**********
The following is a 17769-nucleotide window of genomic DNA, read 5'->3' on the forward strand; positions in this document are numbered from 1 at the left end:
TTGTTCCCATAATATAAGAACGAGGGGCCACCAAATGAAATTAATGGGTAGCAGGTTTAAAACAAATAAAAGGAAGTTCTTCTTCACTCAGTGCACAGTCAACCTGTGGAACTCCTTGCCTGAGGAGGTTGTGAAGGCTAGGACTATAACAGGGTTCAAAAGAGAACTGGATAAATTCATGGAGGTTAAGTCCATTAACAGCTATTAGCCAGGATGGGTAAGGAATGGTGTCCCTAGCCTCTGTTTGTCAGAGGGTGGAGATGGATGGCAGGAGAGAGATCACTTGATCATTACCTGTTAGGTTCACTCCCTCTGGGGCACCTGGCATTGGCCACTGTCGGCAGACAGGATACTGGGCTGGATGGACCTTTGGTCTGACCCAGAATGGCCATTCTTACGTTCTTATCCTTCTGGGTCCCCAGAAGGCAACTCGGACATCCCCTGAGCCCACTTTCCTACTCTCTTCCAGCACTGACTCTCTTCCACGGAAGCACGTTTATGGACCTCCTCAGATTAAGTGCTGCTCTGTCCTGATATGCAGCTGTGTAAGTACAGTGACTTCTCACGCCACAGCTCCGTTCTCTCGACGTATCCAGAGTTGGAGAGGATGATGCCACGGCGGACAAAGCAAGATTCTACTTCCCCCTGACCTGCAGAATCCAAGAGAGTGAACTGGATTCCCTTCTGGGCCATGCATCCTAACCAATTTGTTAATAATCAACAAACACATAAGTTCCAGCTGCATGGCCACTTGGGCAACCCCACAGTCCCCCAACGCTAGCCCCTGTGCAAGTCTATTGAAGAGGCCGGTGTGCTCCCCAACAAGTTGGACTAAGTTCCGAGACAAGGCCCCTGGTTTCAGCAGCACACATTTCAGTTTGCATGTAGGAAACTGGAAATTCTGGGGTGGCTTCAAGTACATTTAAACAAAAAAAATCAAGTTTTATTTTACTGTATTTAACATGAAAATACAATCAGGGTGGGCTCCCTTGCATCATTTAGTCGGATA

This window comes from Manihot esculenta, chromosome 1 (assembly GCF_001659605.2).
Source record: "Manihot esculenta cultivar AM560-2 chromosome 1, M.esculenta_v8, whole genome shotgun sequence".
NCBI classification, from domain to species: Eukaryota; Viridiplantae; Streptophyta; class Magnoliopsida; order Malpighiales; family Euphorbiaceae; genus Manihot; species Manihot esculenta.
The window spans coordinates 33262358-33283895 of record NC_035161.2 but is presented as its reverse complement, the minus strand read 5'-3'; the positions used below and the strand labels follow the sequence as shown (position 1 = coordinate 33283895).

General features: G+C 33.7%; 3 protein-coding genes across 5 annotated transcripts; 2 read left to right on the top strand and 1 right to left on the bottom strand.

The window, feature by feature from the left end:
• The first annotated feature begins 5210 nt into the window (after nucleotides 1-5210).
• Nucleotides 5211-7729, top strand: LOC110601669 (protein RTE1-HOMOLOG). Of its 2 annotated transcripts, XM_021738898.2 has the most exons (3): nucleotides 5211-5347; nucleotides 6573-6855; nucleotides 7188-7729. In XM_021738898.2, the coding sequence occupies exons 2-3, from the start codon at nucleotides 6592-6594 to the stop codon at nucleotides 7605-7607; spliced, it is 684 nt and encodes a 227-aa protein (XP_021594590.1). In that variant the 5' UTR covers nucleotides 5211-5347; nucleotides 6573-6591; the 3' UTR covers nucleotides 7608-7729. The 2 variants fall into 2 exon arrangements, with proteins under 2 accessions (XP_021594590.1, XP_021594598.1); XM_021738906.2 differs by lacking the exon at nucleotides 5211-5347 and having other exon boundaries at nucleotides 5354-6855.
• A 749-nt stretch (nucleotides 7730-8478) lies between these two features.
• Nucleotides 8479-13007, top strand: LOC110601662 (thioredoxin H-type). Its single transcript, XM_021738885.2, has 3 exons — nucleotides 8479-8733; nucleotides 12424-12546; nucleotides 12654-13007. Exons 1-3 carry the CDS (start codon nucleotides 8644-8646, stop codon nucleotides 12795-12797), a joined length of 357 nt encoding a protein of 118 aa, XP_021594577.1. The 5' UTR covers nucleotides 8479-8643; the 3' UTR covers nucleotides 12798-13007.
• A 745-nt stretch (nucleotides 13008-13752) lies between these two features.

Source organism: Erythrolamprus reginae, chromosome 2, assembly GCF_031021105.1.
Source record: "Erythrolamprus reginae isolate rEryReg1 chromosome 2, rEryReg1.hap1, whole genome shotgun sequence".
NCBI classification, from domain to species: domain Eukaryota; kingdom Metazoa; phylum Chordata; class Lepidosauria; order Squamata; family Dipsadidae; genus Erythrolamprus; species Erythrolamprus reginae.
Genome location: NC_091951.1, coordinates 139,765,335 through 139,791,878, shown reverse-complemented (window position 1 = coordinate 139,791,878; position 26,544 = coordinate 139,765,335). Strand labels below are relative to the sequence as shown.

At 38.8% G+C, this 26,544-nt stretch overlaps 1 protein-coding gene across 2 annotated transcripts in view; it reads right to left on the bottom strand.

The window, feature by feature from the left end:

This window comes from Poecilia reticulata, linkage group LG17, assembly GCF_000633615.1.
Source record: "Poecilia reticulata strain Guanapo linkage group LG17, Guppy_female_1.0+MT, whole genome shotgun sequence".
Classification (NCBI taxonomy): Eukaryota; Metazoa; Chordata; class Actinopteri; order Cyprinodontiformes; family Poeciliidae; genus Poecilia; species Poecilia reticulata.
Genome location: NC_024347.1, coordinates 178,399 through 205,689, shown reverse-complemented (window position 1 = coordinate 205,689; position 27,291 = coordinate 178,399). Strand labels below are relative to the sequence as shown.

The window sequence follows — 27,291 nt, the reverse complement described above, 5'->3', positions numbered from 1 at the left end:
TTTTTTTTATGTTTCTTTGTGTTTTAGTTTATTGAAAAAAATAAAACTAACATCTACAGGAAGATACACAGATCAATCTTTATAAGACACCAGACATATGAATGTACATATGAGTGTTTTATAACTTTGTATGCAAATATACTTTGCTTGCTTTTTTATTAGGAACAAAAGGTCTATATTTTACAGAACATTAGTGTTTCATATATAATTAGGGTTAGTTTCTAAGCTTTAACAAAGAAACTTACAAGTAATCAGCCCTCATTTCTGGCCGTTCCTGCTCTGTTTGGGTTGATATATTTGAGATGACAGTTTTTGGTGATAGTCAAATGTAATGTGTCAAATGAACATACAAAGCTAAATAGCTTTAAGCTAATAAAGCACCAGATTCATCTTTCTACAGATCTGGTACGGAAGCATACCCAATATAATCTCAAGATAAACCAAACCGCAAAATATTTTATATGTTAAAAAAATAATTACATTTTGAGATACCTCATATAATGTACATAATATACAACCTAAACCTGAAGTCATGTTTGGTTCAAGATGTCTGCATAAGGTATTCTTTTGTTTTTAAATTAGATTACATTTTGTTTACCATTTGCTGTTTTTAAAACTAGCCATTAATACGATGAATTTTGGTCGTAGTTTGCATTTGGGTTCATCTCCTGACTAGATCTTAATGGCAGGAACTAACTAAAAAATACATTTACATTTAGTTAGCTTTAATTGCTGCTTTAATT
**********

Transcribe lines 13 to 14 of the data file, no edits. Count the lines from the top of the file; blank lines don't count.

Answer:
• A 745-nt stretch (nucleotides 13008-13752) lies between these two features.

Source organism: Erythrolamprus reginae, chromosome 2, assembly GCF_031021105.1.